CAIR MN's Zikri denounces Torgerson's "anti-Islamic" rhetoric
Lynne Torgerson, who is running to unseat U.S. Rep. Keith Ellison in Minnesota's fifth congressional district, is using anti-Islamic language to attack both her opponent and his faith, says Jessica Zikri, spokeswoman for the Minnesota chapter of the Council on American-Islamic Relations.
At issue: Language on Torgerson's Web site that says Islam "is advocating criminal behavior," and that, "Keith Ellison simply is not a proper person to have in our federal government."
"It's obvious she's attacking his religion," Zikri says. "She's attacking his religion to win votes. It exposes her ignorance, and it will be her undoing" in the fifth district, which encompasses Minneapolis and its large Muslim population. With that demographic, "how is being anti-Islamic a way to get votes?"
Torgerson has been taking heat after the Minnesota Independent recently published an interview with her, and politicos who know her views. In an interview with City Pages, Torgerson defended the language on her Web site, which says in part:
"What do I know of Islam? Well, I know of 911. Nineteen (19) men from Saudi Arabia, all Muslim, hi-jacked planes, and flew into the two (2) World Trade Towers murdering thousands of people, and tried to fly into our Pentagon, and some believe they also tried to fly an airplane into our White House. From this, what I perceive is Islam conducting an act of war against my country."
The Quran actually teaches Muslims to kill people not of their faith, which includes Christians and Jews, which are labeled infidels. ("Slay the idolaters wherever you find them, and take them captives and besiege them and lie in wait for them in every ambush.: (Sura 9:5)). This is advocating criminal behavior.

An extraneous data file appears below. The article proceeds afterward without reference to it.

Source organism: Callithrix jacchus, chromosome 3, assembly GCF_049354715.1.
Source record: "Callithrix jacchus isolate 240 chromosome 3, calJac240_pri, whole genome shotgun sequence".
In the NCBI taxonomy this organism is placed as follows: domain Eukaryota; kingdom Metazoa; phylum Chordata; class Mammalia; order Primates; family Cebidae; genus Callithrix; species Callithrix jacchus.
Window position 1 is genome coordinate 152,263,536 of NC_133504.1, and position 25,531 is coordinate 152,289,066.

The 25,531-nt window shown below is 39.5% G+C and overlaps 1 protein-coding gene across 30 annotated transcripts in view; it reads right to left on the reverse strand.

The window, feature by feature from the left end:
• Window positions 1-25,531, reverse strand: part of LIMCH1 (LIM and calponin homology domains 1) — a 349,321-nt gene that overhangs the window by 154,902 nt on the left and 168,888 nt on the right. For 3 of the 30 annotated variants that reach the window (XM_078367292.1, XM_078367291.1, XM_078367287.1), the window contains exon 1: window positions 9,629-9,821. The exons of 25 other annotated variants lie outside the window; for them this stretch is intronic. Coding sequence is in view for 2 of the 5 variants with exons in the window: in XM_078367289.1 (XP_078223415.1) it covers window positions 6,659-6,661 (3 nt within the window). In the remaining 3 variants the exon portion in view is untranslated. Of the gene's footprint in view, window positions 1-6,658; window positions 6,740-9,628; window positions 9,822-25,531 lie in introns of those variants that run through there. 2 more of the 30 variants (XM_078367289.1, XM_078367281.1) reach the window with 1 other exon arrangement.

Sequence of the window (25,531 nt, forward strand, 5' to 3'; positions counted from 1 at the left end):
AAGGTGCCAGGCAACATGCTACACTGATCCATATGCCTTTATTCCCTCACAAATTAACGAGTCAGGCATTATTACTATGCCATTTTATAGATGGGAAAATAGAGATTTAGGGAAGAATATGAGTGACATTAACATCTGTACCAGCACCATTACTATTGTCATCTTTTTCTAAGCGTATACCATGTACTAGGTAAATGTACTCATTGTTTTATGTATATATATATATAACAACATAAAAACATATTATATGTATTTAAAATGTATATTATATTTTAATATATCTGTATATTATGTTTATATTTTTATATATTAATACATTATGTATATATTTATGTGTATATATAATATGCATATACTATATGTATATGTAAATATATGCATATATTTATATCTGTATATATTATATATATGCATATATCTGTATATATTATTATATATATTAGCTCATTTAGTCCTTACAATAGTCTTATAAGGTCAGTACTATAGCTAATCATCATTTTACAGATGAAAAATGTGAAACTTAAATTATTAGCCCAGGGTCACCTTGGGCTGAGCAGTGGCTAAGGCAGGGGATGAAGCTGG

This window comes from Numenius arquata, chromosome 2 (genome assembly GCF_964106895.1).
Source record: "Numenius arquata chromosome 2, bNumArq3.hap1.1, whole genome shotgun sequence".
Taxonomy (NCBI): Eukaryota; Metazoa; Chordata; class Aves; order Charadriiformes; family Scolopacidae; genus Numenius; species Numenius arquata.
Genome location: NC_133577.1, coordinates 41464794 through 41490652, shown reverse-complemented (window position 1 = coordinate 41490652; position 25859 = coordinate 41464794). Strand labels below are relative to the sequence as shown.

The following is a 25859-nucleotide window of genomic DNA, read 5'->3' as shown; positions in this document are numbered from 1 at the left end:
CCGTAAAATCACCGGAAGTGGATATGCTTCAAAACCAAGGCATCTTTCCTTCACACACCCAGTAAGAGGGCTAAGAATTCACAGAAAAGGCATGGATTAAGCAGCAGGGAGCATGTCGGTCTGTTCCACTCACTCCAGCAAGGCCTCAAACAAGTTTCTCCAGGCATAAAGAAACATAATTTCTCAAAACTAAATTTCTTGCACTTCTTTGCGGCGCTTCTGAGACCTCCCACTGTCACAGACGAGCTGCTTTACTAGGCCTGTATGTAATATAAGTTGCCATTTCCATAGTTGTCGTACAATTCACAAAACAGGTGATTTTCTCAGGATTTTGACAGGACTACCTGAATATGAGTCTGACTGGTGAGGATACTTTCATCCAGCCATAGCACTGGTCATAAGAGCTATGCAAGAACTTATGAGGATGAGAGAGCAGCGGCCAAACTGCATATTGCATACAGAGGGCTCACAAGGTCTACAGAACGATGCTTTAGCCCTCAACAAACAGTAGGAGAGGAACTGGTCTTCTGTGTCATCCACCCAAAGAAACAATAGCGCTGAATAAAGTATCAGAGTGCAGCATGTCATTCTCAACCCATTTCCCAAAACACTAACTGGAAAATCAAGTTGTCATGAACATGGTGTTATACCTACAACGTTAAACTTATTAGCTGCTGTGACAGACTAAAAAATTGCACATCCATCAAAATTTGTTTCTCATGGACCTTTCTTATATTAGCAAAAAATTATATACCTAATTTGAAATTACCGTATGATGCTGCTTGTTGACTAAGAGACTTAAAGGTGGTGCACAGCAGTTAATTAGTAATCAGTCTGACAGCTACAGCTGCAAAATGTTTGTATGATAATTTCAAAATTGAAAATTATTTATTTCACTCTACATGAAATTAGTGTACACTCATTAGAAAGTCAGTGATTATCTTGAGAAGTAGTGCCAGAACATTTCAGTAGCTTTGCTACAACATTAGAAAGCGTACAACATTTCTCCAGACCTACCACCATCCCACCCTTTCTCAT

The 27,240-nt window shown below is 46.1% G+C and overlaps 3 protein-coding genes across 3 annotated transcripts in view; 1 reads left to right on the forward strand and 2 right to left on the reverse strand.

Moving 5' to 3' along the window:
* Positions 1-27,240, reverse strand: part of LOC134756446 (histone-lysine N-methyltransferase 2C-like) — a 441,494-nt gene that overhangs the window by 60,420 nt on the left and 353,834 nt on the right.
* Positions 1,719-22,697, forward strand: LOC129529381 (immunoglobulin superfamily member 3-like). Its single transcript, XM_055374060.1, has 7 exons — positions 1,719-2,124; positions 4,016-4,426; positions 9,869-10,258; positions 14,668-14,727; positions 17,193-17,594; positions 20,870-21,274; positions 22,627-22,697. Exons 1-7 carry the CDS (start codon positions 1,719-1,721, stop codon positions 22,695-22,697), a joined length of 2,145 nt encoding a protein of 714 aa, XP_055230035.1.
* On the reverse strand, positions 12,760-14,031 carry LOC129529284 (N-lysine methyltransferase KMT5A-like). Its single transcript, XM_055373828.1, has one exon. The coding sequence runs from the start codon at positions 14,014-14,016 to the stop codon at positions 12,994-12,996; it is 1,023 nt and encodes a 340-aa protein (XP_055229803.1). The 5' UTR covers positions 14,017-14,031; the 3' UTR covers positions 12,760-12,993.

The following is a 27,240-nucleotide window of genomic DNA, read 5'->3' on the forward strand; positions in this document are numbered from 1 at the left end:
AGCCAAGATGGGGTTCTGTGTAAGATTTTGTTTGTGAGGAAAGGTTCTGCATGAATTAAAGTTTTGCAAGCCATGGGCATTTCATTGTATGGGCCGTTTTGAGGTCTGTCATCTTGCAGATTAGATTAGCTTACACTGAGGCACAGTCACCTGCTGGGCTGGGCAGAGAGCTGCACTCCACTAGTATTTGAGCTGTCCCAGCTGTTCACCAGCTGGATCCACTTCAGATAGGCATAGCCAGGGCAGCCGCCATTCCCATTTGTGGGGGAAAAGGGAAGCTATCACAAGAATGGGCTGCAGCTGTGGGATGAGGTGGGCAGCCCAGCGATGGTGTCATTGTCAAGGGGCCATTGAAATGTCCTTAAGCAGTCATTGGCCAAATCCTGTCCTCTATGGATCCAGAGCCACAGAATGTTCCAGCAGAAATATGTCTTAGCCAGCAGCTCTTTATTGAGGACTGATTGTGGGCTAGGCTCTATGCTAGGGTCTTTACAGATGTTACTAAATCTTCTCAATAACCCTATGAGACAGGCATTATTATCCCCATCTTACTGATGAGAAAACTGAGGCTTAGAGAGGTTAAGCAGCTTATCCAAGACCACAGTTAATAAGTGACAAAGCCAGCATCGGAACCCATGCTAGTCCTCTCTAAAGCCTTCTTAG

"I'm not aware of Christians doing anything like 9/11," Torgerson says. But she insists she is not tarnishing an entire religion because of the heinous acts of a few terrorists. And she denies that she is attacking Ellison's faith.
"People are free to worship whomever they want," she says. "It's because of his behavior, not because of his faith," she says he's calling Ellison "an inappropriate person to have in Congress."
Torgerson tells us it is Ellison's support of the Council on American-Islamic Relations she opposes. The group has been branded by its critics -- mostly conservative activists, lawmakers and journalists -- of being a terrorist front.
"I do want to protect freedom of religion and speech," she says. "People are free to worship whomever they want. The question is, how do we address behavior? How do we balance that? How do we even talk about that?"
CAIR has defended itself against these kinds of attacks for years, as it advocates for better understanding and mutual respect among people of all faiths, and fighting for the civl rights of Muslims in the larger American -- and non-Muslim -- society. Its leaders were among the first to denounce the 9/11 terrorist attacks, and it condemns "religious extremism and the use of violence against innocent lives. There is no justification in Islam for extremism or terrorism."
Zikri says she doesn't buy Torgerson's defense, calling it a transparent attempt to draw attention away from the statements on her Web site, "which have everything to do with Islam and nothing to with CAIR."
"They are "grossly anti-Islamic" Zikri says. "They expose her ignorance," use the kind of language that leads to anti-Islamic hate, and need to be denounced by Minnesota's political and religious leaders.
Rather than trying to inflame the emotions of citizens and voters, Zikir says Torgerson "ought to meet face to face with a Muslim, maybe with Ellison himself," and try to forge some kind of personal connection in an effort to build bridges.
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